Tip: 

  The tip plays a huge role in sound, especially the cymbals. Nylon tips produce a brighter sound than wood.  Ball tips are brightest in both, also helping to project the cymbal sound more. Acorn tip is next in line followed by Olive tips, which are usually produce the deepest & darkest sounds depending on which cymbal part you’re striking.
 
Finish:

  Most drummers I know seem to like the regular smooth wood finish, but there are other options. A lot of companies have added models w/ rubber grip. Plus Regal Tip has the special lacquer that adds a different feel. Pro Mark has the natural feel sticks, which are rough feeling at first but smooth out a bit over time. The grip area of Ahead sticks is metal. Some signature model sticks even include indentations to help with grip. Lastly, different color sticks can also add some different visuals in live performance.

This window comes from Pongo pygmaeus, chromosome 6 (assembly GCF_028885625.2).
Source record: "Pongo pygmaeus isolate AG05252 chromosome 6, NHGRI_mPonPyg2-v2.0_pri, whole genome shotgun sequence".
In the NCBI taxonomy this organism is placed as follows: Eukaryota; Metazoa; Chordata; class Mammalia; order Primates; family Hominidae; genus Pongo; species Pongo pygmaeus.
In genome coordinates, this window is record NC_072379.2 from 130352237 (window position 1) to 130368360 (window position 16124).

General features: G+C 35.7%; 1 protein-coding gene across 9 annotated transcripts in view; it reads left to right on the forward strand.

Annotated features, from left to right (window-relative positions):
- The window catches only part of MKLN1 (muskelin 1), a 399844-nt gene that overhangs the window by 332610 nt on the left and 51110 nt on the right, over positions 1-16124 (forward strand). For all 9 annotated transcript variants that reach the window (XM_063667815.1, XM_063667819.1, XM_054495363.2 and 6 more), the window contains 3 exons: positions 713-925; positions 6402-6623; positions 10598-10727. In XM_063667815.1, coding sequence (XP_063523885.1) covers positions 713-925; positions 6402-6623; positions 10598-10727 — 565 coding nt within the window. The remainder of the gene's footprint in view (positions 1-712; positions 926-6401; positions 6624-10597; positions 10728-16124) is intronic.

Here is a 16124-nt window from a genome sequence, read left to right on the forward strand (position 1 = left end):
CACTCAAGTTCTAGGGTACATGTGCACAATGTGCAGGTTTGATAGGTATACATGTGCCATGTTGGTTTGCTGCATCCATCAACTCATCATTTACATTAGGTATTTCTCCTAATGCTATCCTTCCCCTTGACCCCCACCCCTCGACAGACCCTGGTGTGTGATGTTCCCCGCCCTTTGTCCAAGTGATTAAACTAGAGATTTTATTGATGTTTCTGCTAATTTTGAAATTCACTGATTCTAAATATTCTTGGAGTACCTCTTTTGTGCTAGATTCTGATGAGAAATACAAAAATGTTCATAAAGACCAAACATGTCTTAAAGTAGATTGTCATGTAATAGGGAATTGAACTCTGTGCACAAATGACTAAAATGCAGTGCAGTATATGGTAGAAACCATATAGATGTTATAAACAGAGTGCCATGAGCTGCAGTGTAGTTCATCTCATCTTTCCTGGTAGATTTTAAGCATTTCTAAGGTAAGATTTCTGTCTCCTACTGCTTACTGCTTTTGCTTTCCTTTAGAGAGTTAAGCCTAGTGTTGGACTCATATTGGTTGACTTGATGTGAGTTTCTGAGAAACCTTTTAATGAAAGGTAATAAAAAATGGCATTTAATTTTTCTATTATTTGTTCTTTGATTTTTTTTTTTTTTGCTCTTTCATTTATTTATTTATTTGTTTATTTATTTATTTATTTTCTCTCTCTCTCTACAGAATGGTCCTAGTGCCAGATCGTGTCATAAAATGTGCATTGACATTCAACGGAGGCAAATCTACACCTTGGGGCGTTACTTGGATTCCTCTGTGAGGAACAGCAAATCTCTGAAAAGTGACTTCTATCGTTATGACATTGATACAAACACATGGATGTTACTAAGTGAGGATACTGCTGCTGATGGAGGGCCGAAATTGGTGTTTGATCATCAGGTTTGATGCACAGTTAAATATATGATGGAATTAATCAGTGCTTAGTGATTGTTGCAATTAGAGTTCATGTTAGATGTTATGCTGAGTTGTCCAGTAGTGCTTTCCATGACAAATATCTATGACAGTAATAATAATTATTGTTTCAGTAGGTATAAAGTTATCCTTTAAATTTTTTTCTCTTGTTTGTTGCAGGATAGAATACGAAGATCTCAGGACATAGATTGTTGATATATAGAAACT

Taper: 

  The taper starts at the shoulder of the stick to the base of the tip. Short taper is a shorter path between the shoulder & tip. This type works well for drummers who play on the edge of the hi hats often. Since there is more density the stick brings out a fuller sound from the cymbal. This is also true for a drum as the these sticks are normally heavier at the top. The stick can feel more like a hammer.   
  Long taper sticks are typically good for lighter playing since the length between the shoulder & tip is more drawn out. There are definitely exceptions, especially if the stick is an extreme size w/ length or weight. Overall, I feel long taper sticks make it easier to play subtle and achieve the quieter range of dynamics.